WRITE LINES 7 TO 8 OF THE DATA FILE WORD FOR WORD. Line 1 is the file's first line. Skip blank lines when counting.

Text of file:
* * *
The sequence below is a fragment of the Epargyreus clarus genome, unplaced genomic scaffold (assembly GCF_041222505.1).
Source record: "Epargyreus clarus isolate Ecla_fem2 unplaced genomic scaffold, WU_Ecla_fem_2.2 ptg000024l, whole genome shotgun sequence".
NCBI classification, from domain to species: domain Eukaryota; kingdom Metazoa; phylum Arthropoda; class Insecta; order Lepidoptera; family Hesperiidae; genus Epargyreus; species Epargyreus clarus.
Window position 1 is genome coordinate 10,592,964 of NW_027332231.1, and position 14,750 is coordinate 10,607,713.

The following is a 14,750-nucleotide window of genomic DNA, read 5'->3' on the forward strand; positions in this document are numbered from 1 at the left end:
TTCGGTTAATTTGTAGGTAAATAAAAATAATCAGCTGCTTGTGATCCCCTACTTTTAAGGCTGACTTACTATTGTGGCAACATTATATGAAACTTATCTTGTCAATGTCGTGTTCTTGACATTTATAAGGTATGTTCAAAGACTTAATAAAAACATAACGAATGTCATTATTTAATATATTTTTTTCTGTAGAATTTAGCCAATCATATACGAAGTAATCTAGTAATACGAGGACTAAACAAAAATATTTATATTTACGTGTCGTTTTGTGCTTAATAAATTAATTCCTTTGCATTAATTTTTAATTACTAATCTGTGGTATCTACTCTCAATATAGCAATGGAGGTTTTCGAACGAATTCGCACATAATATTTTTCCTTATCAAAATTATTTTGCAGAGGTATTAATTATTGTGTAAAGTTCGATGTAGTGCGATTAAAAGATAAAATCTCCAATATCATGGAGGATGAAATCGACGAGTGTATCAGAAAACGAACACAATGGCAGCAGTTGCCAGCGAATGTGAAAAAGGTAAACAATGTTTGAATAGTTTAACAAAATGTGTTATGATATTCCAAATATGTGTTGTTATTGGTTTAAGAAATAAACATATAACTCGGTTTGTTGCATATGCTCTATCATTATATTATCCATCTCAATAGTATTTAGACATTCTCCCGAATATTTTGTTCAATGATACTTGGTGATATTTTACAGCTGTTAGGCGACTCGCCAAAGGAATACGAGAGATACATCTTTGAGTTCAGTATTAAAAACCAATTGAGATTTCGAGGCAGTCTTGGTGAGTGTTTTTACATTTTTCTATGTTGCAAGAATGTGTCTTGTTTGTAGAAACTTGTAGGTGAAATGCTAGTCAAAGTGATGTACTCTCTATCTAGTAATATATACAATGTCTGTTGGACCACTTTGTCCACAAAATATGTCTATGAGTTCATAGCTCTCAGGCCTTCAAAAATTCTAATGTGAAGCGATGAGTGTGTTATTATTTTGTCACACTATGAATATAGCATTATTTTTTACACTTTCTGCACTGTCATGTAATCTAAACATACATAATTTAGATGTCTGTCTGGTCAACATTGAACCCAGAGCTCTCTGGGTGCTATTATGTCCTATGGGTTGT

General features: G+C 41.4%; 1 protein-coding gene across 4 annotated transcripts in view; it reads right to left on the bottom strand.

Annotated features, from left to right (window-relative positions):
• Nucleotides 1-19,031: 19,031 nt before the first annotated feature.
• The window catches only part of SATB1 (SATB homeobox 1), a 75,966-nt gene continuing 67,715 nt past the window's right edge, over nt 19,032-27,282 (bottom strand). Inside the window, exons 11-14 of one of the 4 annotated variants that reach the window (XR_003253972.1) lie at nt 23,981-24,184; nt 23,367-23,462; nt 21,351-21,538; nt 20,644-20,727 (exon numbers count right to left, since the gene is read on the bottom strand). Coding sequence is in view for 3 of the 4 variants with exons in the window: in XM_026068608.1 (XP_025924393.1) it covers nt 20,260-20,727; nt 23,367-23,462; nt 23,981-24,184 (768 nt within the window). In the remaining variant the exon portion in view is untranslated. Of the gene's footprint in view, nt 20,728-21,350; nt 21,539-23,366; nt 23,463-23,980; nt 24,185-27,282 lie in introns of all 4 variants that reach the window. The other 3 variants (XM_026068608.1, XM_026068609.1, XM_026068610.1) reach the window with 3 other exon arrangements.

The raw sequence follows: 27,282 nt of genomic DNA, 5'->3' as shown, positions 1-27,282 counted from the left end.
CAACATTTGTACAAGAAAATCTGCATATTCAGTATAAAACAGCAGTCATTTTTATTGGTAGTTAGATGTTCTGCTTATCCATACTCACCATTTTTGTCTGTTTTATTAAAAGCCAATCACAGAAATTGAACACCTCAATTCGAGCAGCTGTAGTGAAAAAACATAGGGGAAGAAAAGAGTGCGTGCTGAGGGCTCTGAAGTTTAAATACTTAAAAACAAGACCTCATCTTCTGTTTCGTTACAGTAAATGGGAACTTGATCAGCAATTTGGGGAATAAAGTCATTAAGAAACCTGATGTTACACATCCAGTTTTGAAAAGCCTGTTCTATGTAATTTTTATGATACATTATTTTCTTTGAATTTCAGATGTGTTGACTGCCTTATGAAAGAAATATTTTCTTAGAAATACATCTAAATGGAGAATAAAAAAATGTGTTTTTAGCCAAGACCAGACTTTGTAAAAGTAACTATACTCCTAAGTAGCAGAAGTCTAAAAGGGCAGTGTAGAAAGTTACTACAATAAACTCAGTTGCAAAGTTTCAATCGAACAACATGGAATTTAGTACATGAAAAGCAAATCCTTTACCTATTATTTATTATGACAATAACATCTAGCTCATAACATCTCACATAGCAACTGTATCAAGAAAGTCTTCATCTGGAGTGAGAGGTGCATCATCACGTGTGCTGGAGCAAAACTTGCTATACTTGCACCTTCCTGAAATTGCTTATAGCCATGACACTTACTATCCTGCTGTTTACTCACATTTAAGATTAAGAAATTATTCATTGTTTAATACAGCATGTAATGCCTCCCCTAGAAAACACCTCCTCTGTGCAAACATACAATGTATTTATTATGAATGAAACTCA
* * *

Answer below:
General features: G+C 41.4%; 1 protein-coding gene across 4 annotated transcripts in view; it reads right to left on the bottom strand.

Annotated features, from left to right (window-relative positions):